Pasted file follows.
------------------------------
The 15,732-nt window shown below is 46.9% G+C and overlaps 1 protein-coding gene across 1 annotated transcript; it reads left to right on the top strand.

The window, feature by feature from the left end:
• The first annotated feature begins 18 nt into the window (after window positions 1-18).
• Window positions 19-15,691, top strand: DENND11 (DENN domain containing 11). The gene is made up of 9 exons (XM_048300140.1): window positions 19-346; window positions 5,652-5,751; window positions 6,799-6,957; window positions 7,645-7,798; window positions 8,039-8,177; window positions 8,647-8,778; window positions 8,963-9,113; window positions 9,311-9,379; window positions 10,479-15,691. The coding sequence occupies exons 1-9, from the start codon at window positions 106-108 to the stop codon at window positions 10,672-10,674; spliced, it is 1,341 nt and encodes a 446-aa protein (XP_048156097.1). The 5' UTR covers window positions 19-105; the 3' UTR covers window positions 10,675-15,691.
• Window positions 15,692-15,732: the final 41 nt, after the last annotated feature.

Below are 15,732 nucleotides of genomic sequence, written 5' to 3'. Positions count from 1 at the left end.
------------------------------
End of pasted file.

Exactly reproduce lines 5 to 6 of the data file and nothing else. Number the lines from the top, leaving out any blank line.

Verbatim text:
• Window positions 15,692-15,732: the final 41 nt, after the last annotated feature.

Below are 15,732 nucleotides of genomic sequence, written 5' to 3'. Positions count from 1 at the left end.